Dan Balmer ’80, Jazz Guitarist
Dan Balmer has been infatuated with the guitar for as long as he can remember. At the age of 7, he would grab a tennis racket and pretend to play along to the music of Paul Revere and the Raiders. Graduating to the real thing, he says, was like his redemption. “I was 11 years old when I got my first guitar,” says Balmer. “That’s the day my life took on new meaning.”
Balmer took classical guitar lessons for about three years, and went through high school playing the music of Credence Clearwater Revival and the Byrds. When he graduated at 16, Lewis & Clark College was the natural choice for him.
“I grew up on that campus,” says Balmer, whose father, Don Balmer, U.G. Dubach Professor Emeritus of Political Science, taught at the College for 50 years. “Portland had a good music scene and I wanted to stay close to home, so Lewis & Clark was a good place to be.”
Rather than majoring in music, however, Balmer explored another interest: economics. “Reality is determined by economics,” says Balmer. “My econ professors opened my eyes to a lot of things, which is what college is supposed to do. I learned about how the world works, and that’s what informs your music.”
Balmer’s interest in music continued to blossom in college as he met new musicians on campus and played in several ensembles. By the time he was a senior, he was playing regularly with such well-known jazz performers as Jim Pepper and David Friesen. He also began teaching guitar at the school in his senior year, something he continues to do today.
At 23, Balmer teamed up with jazz pianist Tom Grant, a collaboration that lasted a decade and took him on several nationwide tours. Balmer wrote many of the band’s most popular songs, and in 1989, he released his first solo recording, Becoming Became. The record met with high praise, and he followed it with two more records in 1990 and 1991. By the time the Portland Music Association named him “Portland’s best guitarist” in 1993, Balmer was ready to strike out on his own full time.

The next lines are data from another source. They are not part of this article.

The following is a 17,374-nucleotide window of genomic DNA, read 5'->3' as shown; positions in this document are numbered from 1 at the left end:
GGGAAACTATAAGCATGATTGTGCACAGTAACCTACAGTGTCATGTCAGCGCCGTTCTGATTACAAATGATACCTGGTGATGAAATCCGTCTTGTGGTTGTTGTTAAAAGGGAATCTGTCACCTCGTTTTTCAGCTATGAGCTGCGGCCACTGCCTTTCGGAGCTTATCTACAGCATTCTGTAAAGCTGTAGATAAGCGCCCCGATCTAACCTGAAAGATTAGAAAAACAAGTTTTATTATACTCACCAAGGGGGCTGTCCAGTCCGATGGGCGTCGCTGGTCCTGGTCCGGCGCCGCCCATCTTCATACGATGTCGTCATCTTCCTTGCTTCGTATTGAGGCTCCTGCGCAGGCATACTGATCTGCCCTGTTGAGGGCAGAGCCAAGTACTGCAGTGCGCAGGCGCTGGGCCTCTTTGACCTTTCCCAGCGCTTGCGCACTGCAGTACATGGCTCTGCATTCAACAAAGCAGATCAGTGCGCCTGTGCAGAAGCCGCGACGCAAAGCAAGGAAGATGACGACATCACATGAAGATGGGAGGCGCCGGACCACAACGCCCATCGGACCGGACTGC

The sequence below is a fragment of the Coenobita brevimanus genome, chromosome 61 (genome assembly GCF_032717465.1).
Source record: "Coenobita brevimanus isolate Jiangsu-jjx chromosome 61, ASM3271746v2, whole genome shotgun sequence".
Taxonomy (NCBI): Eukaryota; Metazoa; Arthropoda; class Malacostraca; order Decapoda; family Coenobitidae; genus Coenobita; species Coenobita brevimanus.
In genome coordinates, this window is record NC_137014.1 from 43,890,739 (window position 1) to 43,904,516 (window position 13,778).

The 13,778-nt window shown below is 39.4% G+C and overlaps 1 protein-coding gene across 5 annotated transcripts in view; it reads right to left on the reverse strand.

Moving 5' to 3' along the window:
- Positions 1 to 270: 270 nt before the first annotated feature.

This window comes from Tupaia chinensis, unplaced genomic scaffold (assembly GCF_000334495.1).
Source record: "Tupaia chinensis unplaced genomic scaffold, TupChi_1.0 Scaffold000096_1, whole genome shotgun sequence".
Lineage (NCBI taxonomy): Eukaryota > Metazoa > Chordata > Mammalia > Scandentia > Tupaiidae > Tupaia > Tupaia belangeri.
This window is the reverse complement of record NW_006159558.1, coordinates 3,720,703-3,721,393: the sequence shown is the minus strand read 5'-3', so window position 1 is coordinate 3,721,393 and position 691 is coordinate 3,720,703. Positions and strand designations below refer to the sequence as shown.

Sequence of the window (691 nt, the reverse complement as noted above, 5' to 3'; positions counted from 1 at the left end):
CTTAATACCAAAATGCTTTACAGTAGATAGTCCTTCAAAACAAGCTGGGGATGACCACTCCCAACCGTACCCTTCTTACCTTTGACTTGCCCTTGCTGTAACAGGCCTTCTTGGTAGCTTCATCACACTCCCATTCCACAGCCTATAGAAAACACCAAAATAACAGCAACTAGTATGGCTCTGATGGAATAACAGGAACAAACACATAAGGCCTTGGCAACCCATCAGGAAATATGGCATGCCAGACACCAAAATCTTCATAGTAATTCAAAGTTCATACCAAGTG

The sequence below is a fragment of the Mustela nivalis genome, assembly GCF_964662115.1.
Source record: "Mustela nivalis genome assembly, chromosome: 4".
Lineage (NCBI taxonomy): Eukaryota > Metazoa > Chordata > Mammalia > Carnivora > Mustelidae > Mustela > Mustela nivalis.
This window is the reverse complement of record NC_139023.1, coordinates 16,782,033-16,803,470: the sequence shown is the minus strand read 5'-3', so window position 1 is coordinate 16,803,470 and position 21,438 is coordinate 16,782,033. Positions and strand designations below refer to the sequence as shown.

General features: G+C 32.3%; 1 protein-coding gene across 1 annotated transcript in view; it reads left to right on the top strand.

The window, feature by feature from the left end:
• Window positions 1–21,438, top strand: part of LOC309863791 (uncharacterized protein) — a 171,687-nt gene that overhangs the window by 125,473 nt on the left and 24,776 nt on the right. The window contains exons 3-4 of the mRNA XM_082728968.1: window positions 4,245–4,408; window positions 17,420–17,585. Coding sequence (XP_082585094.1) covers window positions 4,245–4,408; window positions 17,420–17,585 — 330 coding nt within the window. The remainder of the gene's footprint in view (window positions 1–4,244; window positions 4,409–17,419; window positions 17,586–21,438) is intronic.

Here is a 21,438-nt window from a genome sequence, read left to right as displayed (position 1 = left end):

“Reality is determined by economics,” says Balmer. “My econ professors opened my eyes to a lot of things, which is what college is supposed to do. I learned about how the world works, and that’s what informs your music.”
Today, in addition to six CDs, Balmer has licensed original music for movies, television shows, and commercials. He teaches master classes up and down the West Coast, from Alaska to California, and recently taught one in Barcelona, Spain. Although he loves all styles of music, he has focused the bulk of his work on jazz. “That’s where instrumental music really gets to achieve the most expression and excellence,” he says.
For the last five or six years, Balmer has cut back on performing with his own band to make time to play with other ensembles. As a committed “playing” musician, he performs as many as 250 times a year with some of the best ensembles in the Northwest. “I love to play,” he says. “I love the fact that every time you play, you might be getting better. We’re on a constant growth path as humans, and with each performance, we go down that path a little bit farther. You can always grow and get better.”